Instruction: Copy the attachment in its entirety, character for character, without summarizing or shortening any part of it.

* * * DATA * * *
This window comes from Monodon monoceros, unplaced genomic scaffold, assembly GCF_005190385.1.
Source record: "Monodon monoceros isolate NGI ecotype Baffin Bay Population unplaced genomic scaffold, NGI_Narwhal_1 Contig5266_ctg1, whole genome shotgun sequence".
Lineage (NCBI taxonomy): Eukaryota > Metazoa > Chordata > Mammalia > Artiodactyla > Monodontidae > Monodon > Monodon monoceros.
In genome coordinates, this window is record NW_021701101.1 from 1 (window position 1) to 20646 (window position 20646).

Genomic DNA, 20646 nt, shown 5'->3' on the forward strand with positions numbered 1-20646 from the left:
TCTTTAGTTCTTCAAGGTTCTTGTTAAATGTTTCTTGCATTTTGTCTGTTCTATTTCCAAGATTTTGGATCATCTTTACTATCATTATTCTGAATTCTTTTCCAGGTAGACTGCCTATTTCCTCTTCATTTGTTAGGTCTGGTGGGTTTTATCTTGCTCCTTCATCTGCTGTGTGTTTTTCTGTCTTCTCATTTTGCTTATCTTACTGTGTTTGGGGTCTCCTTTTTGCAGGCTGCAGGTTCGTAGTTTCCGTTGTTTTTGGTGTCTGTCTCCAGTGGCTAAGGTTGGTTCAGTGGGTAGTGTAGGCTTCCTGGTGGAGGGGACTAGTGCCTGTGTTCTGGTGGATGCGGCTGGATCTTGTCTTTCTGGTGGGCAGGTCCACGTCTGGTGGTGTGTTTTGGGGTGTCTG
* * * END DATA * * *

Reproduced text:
This window comes from Monodon monoceros, unplaced genomic scaffold, assembly GCF_005190385.1.
Source record: "Monodon monoceros isolate NGI ecotype Baffin Bay Population unplaced genomic scaffold, NGI_Narwhal_1 Contig5266_ctg1, whole genome shotgun sequence".
Lineage (NCBI taxonomy): Eukaryota > Metazoa > Chordata > Mammalia > Artiodactyla > Monodontidae > Monodon > Monodon monoceros.
In genome coordinates, this window is record NW_021701101.1 from 1 (window position 1) to 20646 (window position 20646).

Genomic DNA, 20646 nt, shown 5'->3' on the forward strand with positions numbered 1-20646 from the left:
TCTTTAGTTCTTCAAGGTTCTTGTTAAATGTTTCTTGCATTTTGTCTGTTCTATTTCCAAGATTTTGGATCATCTTTACTATCATTATTCTGAATTCTTTTCCAGGTAGACTGCCTATTTCCTCTTCATTTGTTAGGTCTGGTGGGTTTTATCTTGCTCCTTCATCTGCTGTGTGTTTTTCTGTCTTCTCATTTTGCTTATCTTACTGTGTTTGGGGTCTCCTTTTTGCAGGCTGCAGGTTCGTAGTTTCCGTTGTTTTTGGTGTCTGTCTCCAGTGGCTAAGGTTGGTTCAGTGGGTAGTGTAGGCTTCCTGGTGGAGGGGACTAGTGCCTGTGTTCTGGTGGATGCGGCTGGATCTTGTCTTTCTGGTGGGCAGGTCCACGTCTGGTGGTGTGTTTTGGGGTGTCTG